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Boronia splendida facts for kids

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Boronia splendida
Scientific classification
Boronia splendida DistMap113.png
Occurrence data from Australasian Virtual Herbarium

Boronia splendida is a species of plant in the citrus family, Rutaceae, and is endemic to Queensland, Australia. It is an erect shrub with most parts covered with star-like hairs and has simple, linear to narrow elliptic leaves, and pink to white, four-petalled flowers.


Boronia splendida is an erect shrub which grows to a height of 2.5 m (8 ft) with its branches, leaves and flower parts covered with star-like hairs. The leaves are linear to narrow elliptic, 9–50 mm (0.4–2 in) long and 1–2.5 mm (0.04–0.1 in) wide, much paler and hairy on the lower surface. There is usually only one, but sometimes up to three flowers in leaf axils on a very short peduncle, the individual flowers on a pedicel 2–6 mm (0.079–0.236 in) long. The four sepals are egg-shaped to triangular, 2.5–4.5 mm (0.098–0.18 in) long, 1.5–2.5 mm (0.059–0.098 in) wide. The petals are pink to white, 6–10.5 mm (0.24–0.41 in) long, 3–4 mm (0.12–0.16 in) wide and hairy on the back. The eight stamens have a large appendage on the end. Flowering occurs from March to November.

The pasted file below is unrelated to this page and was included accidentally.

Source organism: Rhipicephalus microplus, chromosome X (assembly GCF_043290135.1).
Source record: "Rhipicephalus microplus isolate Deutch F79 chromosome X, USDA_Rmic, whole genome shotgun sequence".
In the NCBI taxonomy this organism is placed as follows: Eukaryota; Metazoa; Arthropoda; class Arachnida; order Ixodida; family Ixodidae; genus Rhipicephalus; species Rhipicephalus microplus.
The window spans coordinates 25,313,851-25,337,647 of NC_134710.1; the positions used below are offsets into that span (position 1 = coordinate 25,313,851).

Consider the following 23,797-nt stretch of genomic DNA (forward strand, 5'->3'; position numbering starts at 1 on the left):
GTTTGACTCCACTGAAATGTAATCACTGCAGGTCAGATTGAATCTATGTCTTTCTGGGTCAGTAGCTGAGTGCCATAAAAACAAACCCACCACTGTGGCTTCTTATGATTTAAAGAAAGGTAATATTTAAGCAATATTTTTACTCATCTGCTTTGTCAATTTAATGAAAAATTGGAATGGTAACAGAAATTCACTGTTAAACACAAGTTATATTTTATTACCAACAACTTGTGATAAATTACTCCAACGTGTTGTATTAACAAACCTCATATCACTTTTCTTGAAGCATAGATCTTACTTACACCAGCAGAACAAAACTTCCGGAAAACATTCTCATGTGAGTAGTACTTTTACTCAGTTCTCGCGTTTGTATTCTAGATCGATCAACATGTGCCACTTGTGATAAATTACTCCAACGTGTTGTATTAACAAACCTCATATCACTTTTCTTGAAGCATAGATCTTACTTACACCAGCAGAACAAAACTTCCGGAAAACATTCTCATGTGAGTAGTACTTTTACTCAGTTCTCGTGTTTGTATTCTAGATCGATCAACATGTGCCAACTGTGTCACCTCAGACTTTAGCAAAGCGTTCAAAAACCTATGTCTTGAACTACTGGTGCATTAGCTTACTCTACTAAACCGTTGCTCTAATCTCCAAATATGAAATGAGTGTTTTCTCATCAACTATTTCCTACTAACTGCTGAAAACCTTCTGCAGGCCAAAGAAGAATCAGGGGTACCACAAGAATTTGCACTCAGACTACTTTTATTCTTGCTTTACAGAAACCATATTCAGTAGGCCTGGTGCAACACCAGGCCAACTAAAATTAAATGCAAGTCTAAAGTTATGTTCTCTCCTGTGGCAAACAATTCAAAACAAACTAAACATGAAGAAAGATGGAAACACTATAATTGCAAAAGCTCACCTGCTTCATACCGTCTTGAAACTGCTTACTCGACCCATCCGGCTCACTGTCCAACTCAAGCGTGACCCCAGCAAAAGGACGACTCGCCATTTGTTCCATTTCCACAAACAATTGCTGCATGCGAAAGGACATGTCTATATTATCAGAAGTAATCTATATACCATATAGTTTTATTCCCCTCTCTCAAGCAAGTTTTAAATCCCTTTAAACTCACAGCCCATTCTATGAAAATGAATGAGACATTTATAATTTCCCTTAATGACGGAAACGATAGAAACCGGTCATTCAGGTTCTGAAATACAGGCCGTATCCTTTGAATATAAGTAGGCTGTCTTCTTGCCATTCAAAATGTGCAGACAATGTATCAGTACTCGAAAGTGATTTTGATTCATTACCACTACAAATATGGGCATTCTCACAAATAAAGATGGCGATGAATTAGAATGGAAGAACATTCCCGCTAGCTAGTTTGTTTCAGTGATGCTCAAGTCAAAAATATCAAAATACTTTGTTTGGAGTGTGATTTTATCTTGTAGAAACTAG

Taxonomy and naming

Boronia splendida was first formally described in 1999 by Marco F. Duretto and the description was published in the journal Austrobaileya. The specific epithet (splendida) is a Latin word meaning "bright" or "shining", referring to the relatively large flowers of this species.

Distribution and habitat

This boronia grows in woodland between Chinchilla and Dalby.

Conservation status

Boronia splendida is a rare and poorly collected species but is classed as "least concern" under the Queensland Government Nature Conservation Act 1992.

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